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Search & rescue teams face tough assignments in Oklahoma

Help for the people in Oklahoma has been flooding in from all over the country, some in the form of Urban Search and Rescue teams.

US&RIt’s very technical, very physically demanding and emotionally draining.

On the ground, after dark at the Plaza Towers Elementary School where seven children lost their lives in the tornado urban search and rescue teams, some from the military, are working through the night hoping that someone will still be found alive.

Few jobs pull a person’s mind and heart in so many directions.

“When you get out here and actually see all of the devastation and all the people that are affected by it, it really hits hard,” Oklahoma National Guard Specialist Josh Graggert said.

Their training is invaluable and they have some of the best equipment money can buy.

They can see in the dark and hear a pin drop under tons of rubble.

They excel at urban search and rescue.

“We have rescue guys trained to do heavy rescue, that is they can cut through steal, break concrete, lift concrete slabs off of people and shore up to make it safe for our people to go down inside,” Washington State Task Force One Search & Rescue manager Mike McCaffree said.

Mike McCaffree knows the job all too well.

He manages Washington state task force one, part of FEMA’s National Urban Search and Rescue System.

Task Force 1 is one of only 28 FEMA urban search and rescue teams in the country.

When called they have to be ready to go in just two to four hours.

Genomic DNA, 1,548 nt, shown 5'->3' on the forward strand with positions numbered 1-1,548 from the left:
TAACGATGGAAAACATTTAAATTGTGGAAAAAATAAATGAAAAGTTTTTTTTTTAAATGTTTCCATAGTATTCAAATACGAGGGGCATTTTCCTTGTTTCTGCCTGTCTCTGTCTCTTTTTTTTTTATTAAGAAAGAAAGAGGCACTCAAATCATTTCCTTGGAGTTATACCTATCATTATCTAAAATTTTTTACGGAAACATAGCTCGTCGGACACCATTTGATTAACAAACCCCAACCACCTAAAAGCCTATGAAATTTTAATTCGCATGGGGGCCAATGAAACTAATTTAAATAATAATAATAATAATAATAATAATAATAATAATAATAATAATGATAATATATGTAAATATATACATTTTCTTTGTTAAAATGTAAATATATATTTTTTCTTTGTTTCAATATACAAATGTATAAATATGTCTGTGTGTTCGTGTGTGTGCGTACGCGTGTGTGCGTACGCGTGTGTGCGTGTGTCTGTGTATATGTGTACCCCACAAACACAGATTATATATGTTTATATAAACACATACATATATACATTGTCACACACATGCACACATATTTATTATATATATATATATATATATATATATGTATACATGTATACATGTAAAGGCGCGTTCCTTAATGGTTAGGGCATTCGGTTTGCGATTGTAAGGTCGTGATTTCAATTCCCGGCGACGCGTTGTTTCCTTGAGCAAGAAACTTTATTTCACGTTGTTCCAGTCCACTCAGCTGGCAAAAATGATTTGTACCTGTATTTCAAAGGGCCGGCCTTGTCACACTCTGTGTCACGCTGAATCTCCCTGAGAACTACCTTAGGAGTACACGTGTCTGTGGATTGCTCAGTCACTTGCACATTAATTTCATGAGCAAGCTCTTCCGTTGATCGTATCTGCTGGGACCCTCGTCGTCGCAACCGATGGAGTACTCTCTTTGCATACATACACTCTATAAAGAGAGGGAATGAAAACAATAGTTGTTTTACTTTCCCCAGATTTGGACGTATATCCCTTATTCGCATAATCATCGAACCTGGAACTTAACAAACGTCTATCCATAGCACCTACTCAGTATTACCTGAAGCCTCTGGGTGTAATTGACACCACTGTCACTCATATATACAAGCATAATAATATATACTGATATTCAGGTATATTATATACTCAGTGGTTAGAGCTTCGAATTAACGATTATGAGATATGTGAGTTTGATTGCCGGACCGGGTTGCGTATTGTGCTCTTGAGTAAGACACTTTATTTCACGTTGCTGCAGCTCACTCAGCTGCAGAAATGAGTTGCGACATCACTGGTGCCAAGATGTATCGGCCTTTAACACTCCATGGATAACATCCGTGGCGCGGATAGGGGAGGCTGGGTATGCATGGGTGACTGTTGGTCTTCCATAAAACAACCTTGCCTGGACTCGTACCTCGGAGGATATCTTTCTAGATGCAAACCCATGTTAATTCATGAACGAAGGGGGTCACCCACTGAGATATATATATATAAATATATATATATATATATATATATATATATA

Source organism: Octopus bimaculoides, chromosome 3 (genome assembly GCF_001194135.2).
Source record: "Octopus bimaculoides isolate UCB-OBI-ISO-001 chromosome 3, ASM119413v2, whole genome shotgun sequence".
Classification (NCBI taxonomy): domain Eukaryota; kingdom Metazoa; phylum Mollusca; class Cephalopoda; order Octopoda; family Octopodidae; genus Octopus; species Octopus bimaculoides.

“We have world class search dogs that go in and look for scent of people.  We have equipment, we have cameras that can go down under the rubble and look for people and we have listening devices that we can put out so if someone is underneath tapping it will help triangulate where they are so we know where to dig,” McCaffree said

That kind of expertise and technology is already on the ground in Oklahoma.

But sometimes being the best is not enough if team members don’t take care of themselves and each other.

Long days and emotional ups and downs can take their toll even on some of the most seasoned veterans who, even as they work to help others, must be reminded to take care of themselves as well.

“We’ve seen studies where rescuers who are sleep deprived, it’s like their driving drunk and their decision making gets bad.  It’s just reminding them to take care of themselves because this is going to go on for weeks and weeks and weeks and months and if they burnout in the first week they haven’t done themselves or anybody else any good,” Special Operations Coordinator Randy Fay said.

Task Force 1 had one member deploy to Oklahoma Monday night.

Members come from local law enforcement, fire departments and hospital emergency rooms here in Washington.

They train as a team and once the deployment ends task force members come back and resume their jobs in the local communities where their expertise, and all that experience  is available  for all of us, right here at home.

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